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  1. #11
    Join Date
    Jan 2005
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    Hi-Res Photos

    Here they are, for any remaining cynics of the crowd.








  2. #12
    Join Date
    Dec 2004
    Location
    Los Angeles, CA
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    3,109
    The 70-200 f4 IS looks like a really nice lens. Too bad they didn't go a little longer with it. We'll have to see the reviews.

    The new XT is nice but nothing revolutionary. Still if the they fixed the AF, it will be a great entry level camera.
    Canon A720 IS, 40D w/ BG-E2N, 28 1.8, 50 1.4, Sigma 70 2.8 macro, 17-40 F4 L, 24-105 F4 L IS, 70-200 F4 L IS, 430 EX, Kenko 2X TC & Ext Tubes, AB strobes and more...
    View my photo galleries here: imageevent.com/24peter

  3. #13
    Join Date
    Oct 2005
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    1,770
    Wonder what that round sensor-looking thing is on the front of the right hand grip? Odd place to put any sensor. Finger warmer?
    Gear List:
    Some links I like: 1 2 3 4 5 6 7 8 9 10

  4. #14
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    Jan 2005
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    Pricing and availibility have been announced. Both come in November at the $1250 and $1600 price points respectively. That's a very tough sell when you can get the f/2.8 version for $1600.

    (Though in Canon's defense, the 17-40L debuted at $1200 and look what it's selling for now...)
    Last edited by Rex914; 08-23-2006 at 09:42 PM.

  5. #15
    Join Date
    Dec 2004
    Location
    Los Angeles, CA
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    3,109
    Jeff has posted Canon's press release on the new XTi:

    http://www.dcresource.com/news/newsitem.php?id=3370

    "At the heart of the Rebel XTi SLRís high-resolution image capability is its large, single plate, CMOS color image sensor. Designed and manufactured by Canon specifically for the Rebel XTi SLR, this highly responsive sensorís 10.1 million pixels are fractionally smaller than the pixels in the 8 megapixel Rebel XT model, yet deliver markedly improved resolution... The Rebel XTi SLRís CMOS sensor goes further still, maintaining an exceptional dynamic range while reducing the noise level that one might typically expect for a pixel size delivering such high resolution. Canon engineers and designers achieved this breakthrough in sensor design by reducing the space between the chipís microlenses while at the same time increasing the sensitivity of each photodiode. As a result, the camera achieves 20 percent greater resolution than an eight-megapixel sensor with comparable noise reduction and dynamic range."

    Well it sounds like they were aware that squeezing all those extra pixels onto the same size chip would increase noise from users like us about noise in our images.

    "Among the decidedly user-friendly enhancements built in to the new Digital Rebel XTi is the 2.5 inch, 230,000 pixel color TFT LCD monitor with its wide, 160 degree viewing angle. Indeed, this brilliant monitor is approximately 40% brighter at its maximum setting than screens found on the top-tier EOS-1D Mark II N, EOS 5D and EOS 30D digital SLRs."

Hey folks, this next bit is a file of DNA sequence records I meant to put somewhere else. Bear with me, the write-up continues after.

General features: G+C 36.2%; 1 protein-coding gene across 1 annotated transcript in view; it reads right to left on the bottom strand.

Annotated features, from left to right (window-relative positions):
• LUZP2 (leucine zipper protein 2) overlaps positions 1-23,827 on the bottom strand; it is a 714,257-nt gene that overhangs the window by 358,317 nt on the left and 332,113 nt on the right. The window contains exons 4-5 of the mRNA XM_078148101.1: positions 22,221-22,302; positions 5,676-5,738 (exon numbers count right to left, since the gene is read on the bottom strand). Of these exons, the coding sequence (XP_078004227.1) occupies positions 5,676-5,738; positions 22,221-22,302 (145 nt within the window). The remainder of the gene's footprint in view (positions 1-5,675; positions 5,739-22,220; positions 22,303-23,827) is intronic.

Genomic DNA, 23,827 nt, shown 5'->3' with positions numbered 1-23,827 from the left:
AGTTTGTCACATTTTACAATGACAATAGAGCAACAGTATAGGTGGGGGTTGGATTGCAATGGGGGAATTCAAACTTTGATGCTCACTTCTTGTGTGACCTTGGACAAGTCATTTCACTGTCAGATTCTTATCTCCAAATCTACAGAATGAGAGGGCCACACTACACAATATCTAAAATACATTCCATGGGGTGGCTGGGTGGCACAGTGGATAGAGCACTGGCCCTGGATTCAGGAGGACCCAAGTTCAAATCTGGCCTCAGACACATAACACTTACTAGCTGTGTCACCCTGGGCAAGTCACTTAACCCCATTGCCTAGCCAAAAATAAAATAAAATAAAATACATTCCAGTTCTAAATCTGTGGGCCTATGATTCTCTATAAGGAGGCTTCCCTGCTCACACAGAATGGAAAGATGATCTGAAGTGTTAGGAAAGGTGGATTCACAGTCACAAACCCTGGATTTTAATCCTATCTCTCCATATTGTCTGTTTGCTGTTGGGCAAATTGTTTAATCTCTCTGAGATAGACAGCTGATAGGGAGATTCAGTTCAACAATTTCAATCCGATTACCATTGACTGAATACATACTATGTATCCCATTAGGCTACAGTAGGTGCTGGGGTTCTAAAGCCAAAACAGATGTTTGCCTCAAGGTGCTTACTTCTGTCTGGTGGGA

Better/brighter LCD than the 5D? Hmmm - this camera is looking better and better...

    "The self cleaning sensor unitís ultrasonic anti-dust shake activates automatically for one second whenever the camera is powered on or off, ensuring that the camera will be as relatively dust free as possible and can be activated at other times through a simple menu selection."

    Very cool.

    "Also migrating to the Rebel XTi camera from the upper reaches of the EOS Digital SLR line is Canonís flexible folder management system... and perhaps most importantly, the same high precision 9-point Autofocus sensor and AF unit found on the EOS 30D SLR. "

    Wow. Now that's very interesting. If the XT focuses as well as the 30D it could be a great deal, esp. with 10MP and all.

    "The EOS Digital Rebel XTi camera will be available for an estimated selling price $899* with the zoom lens kit, while the body only kit will carry and estimated selling price of $799*."

    Double wow.
    Last edited by 24Peter; 08-23-2006 at 09:52 PM.
    Canon A720 IS, 40D w/ BG-E2N, 28 1.8, 50 1.4, Sigma 70 2.8 macro, 17-40 F4 L, 24-105 F4 L IS, 70-200 F4 L IS, 430 EX, Kenko 2X TC & Ext Tubes, AB strobes and more...
    View my photo galleries here: imageevent.com/24peter

  6. #16
    Join Date
    Jan 2005
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    This will be my final update. I have obtained the weight, dimensions, lens diagrams and MTF charts for these lenses. Enjoy!

  7. #17
    Join Date
    Jun 2005
    Location
    Sydney, Australia
    Posts
    1,680
    Available in Australia from 8th Spetember.

  8. #18
    Join Date
    Aug 2006
    Location
    Melbourne Australia
    Posts
    2,192
    Quote Originally Posted by Vich
    Wonder what that round sensor-looking thing is on the front of the right hand grip? Odd place to put any sensor. Finger warmer?

    Remote sensor IIRC
    Canon 350D l EF-S 10-22 l EF-S 17-55 l EF 50 f/1.8 l EF 70-200 2.8 IS l 430EX l

    Fornography

    www.vicwrx.com.au

  9. #19
    Join Date
    Jun 2005
    Location
    Sydney, Australia
    Posts
    1,680
    My mate's 350D appears to have this same "button" on the handle grip.

    Therefore.....is it really anything new ?????

  10. #20
    Join Date
    Jan 2005
    Posts